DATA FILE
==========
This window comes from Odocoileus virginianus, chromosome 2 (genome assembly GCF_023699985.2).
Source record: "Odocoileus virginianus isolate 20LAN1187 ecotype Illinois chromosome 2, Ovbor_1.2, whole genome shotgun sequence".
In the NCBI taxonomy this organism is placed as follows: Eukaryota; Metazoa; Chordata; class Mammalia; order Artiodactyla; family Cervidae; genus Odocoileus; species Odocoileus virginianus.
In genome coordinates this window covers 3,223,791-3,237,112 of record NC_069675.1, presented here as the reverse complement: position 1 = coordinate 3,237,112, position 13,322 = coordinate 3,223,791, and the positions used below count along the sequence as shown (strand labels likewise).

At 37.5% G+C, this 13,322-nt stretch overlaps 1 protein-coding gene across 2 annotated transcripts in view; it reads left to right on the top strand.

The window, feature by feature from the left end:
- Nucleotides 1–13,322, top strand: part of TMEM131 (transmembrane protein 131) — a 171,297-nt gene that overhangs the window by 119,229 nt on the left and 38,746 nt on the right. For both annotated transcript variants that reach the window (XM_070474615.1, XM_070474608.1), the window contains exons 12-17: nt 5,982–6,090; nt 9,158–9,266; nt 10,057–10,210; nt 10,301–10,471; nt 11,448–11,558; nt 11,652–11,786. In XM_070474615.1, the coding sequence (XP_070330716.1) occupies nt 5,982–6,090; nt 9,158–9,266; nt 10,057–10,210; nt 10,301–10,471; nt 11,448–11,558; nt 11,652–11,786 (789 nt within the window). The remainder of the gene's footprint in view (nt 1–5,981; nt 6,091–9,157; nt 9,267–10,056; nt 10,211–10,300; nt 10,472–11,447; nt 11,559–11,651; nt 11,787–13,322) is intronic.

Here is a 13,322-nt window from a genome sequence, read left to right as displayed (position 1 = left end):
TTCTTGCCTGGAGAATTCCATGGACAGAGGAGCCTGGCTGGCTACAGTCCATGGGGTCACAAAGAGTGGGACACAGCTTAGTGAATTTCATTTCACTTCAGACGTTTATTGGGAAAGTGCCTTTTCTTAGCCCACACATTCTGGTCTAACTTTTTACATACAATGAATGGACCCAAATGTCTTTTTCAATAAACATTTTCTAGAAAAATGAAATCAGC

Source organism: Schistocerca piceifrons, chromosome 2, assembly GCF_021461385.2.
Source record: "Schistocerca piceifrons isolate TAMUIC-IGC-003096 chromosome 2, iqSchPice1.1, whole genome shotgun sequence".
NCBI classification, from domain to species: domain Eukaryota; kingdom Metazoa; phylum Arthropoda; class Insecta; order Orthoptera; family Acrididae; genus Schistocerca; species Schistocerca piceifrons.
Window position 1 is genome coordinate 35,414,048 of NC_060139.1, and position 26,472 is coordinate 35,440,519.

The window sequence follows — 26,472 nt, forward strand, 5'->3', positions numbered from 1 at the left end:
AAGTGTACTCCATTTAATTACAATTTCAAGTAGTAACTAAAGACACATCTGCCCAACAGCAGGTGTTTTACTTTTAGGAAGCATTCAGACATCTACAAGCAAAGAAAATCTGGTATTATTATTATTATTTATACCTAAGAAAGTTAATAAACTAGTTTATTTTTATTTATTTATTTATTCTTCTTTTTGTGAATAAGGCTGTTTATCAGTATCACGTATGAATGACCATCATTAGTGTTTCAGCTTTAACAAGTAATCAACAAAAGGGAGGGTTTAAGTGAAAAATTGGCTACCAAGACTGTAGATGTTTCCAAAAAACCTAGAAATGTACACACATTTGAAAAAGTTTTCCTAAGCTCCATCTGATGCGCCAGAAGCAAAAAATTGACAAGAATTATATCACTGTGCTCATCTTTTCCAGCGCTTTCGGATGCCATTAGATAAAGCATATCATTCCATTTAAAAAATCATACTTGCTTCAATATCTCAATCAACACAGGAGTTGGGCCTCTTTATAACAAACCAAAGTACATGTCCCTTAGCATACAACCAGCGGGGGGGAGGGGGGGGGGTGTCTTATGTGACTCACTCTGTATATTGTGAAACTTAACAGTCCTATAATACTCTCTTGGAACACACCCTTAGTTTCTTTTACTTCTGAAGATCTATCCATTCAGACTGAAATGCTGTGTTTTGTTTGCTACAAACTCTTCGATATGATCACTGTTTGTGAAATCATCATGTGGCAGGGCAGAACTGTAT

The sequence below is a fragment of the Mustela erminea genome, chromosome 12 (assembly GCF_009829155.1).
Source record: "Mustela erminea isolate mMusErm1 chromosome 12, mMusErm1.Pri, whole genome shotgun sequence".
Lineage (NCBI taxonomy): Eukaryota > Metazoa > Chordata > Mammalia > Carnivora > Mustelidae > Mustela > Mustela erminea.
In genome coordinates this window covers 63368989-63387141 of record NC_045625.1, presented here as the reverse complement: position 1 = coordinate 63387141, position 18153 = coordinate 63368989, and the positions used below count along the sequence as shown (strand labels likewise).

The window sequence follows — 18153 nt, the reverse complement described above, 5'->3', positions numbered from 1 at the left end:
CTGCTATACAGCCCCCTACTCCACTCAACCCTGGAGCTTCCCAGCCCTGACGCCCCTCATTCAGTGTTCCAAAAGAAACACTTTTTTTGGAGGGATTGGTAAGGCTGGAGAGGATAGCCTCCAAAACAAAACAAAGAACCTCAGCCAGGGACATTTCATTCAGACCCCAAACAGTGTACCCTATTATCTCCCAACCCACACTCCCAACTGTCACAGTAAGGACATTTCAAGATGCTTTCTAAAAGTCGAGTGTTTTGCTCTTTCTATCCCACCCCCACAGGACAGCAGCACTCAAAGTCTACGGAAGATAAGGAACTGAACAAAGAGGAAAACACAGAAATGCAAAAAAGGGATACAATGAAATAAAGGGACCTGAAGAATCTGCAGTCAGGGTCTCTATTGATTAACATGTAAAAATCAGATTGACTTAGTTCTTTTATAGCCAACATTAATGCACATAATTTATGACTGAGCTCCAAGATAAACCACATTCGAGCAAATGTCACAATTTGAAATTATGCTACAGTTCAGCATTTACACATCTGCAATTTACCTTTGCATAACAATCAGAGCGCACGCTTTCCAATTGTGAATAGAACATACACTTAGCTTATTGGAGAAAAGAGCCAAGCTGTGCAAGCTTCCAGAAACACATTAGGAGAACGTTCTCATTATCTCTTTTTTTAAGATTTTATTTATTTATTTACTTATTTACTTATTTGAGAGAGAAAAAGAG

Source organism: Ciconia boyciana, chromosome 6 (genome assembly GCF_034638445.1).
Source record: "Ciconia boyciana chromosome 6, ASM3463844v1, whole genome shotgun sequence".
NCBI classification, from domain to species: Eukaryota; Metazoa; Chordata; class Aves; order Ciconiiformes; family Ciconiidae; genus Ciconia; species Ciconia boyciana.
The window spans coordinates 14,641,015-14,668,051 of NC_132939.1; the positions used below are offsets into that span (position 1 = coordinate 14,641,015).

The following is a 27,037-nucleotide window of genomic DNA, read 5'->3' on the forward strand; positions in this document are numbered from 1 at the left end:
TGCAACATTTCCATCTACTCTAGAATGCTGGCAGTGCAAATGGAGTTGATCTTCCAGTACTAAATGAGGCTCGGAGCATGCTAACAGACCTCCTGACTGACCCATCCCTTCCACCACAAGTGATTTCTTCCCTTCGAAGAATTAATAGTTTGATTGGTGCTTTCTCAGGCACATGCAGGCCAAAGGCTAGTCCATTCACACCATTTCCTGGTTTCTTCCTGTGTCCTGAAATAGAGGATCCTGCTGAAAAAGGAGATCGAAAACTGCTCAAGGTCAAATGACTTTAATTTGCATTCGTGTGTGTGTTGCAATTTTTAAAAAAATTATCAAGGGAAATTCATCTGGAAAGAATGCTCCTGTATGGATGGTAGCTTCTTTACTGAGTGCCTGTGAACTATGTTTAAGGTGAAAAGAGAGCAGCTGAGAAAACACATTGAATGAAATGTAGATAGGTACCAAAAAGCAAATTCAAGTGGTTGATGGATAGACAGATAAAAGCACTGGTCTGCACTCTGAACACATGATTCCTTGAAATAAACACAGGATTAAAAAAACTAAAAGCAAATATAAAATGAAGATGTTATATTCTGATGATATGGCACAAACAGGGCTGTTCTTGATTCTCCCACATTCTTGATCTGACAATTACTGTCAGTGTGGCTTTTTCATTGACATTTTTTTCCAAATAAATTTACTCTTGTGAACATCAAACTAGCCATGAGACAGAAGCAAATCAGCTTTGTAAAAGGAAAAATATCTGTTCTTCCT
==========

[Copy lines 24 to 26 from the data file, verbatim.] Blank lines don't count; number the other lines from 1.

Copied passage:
NCBI classification, from domain to species: Eukaryota; Metazoa; Chordata; class Aves; order Ciconiiformes; family Ciconiidae; genus Ciconia; species Ciconia boyciana.
The window spans coordinates 14,641,015-14,668,051 of NC_132939.1; the positions used below are offsets into that span (position 1 = coordinate 14,641,015).

The following is a 27,037-nucleotide window of genomic DNA, read 5'->3' on the forward strand; positions in this document are numbered from 1 at the left end: